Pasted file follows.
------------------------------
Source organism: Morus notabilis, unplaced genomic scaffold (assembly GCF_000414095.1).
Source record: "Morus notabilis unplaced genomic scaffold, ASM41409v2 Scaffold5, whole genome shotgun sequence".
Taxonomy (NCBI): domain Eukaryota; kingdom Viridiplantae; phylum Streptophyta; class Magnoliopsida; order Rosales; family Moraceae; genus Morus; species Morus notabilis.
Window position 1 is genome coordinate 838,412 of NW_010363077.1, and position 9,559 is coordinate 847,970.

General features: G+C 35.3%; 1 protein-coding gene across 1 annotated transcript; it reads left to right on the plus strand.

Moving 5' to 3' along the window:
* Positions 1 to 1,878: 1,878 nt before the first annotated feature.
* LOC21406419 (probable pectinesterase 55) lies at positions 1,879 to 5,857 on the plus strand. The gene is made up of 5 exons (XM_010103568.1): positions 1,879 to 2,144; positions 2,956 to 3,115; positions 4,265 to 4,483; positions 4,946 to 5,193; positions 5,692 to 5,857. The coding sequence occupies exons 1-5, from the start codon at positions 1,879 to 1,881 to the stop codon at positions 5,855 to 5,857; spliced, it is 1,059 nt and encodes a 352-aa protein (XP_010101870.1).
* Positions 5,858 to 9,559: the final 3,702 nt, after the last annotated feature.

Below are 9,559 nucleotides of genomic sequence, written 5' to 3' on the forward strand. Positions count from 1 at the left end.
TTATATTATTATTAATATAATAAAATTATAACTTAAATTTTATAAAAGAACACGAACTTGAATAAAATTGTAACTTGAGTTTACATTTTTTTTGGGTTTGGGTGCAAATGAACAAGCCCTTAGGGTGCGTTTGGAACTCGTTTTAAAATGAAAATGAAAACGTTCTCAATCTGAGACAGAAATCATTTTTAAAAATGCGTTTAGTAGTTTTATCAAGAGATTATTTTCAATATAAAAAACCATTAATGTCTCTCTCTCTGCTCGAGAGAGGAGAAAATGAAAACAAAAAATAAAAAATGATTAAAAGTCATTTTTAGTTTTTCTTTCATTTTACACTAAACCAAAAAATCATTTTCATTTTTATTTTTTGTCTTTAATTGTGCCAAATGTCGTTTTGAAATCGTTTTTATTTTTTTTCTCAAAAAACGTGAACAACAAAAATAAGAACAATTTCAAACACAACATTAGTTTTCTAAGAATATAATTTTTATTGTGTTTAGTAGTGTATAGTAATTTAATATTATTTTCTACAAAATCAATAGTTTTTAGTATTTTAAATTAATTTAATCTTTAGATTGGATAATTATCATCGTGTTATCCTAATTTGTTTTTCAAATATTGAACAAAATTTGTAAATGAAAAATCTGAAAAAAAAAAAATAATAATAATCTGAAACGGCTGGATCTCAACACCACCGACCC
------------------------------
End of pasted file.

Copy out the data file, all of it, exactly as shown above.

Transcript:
Source organism: Morus notabilis, unplaced genomic scaffold (assembly GCF_000414095.1).
Source record: "Morus notabilis unplaced genomic scaffold, ASM41409v2 Scaffold5, whole genome shotgun sequence".
Taxonomy (NCBI): domain Eukaryota; kingdom Viridiplantae; phylum Streptophyta; class Magnoliopsida; order Rosales; family Moraceae; genus Morus; species Morus notabilis.
Window position 1 is genome coordinate 838,412 of NW_010363077.1, and position 9,559 is coordinate 847,970.

General features: G+C 35.3%; 1 protein-coding gene across 1 annotated transcript; it reads left to right on the plus strand.

Moving 5' to 3' along the window:
* Positions 1 to 1,878: 1,878 nt before the first annotated feature.
* LOC21406419 (probable pectinesterase 55) lies at positions 1,879 to 5,857 on the plus strand. The gene is made up of 5 exons (XM_010103568.1): positions 1,879 to 2,144; positions 2,956 to 3,115; positions 4,265 to 4,483; positions 4,946 to 5,193; positions 5,692 to 5,857. The coding sequence occupies exons 1-5, from the start codon at positions 1,879 to 1,881 to the stop codon at positions 5,855 to 5,857; spliced, it is 1,059 nt and encodes a 352-aa protein (XP_010101870.1).
* Positions 5,858 to 9,559: the final 3,702 nt, after the last annotated feature.

Below are 9,559 nucleotides of genomic sequence, written 5' to 3' on the forward strand. Positions count from 1 at the left end.
TTATATTATTATTAATATAATAAAATTATAACTTAAATTTTATAAAAGAACACGAACTTGAATAAAATTGTAACTTGAGTTTACATTTTTTTTGGGTTTGGGTGCAAATGAACAAGCCCTTAGGGTGCGTTTGGAACTCGTTTTAAAATGAAAATGAAAACGTTCTCAATCTGAGACAGAAATCATTTTTAAAAATGCGTTTAGTAGTTTTATCAAGAGATTATTTTCAATATAAAAAACCATTAATGTCTCTCTCTCTGCTCGAGAGAGGAGAAAATGAAAACAAAAAATAAAAAATGATTAAAAGTCATTTTTAGTTTTTCTTTCATTTTACACTAAACCAAAAAATCATTTTCATTTTTATTTTTTGTCTTTAATTGTGCCAAATGTCGTTTTGAAATCGTTTTTATTTTTTTTCTCAAAAAACGTGAACAACAAAAATAAGAACAATTTCAAACACAACATTAGTTTTCTAAGAATATAATTTTTATTGTGTTTAGTAGTGTATAGTAATTTAATATTATTTTCTACAAAATCAATAGTTTTTAGTATTTTAAATTAATTTAATCTTTAGATTGGATAATTATCATCGTGTTATCCTAATTTGTTTTTCAAATATTGAACAAAATTTGTAAATGAAAAATCTGAAAAAAAAAAAATAATAATAATCTGAAACGGCTGGATCTCAACACCACCGACCC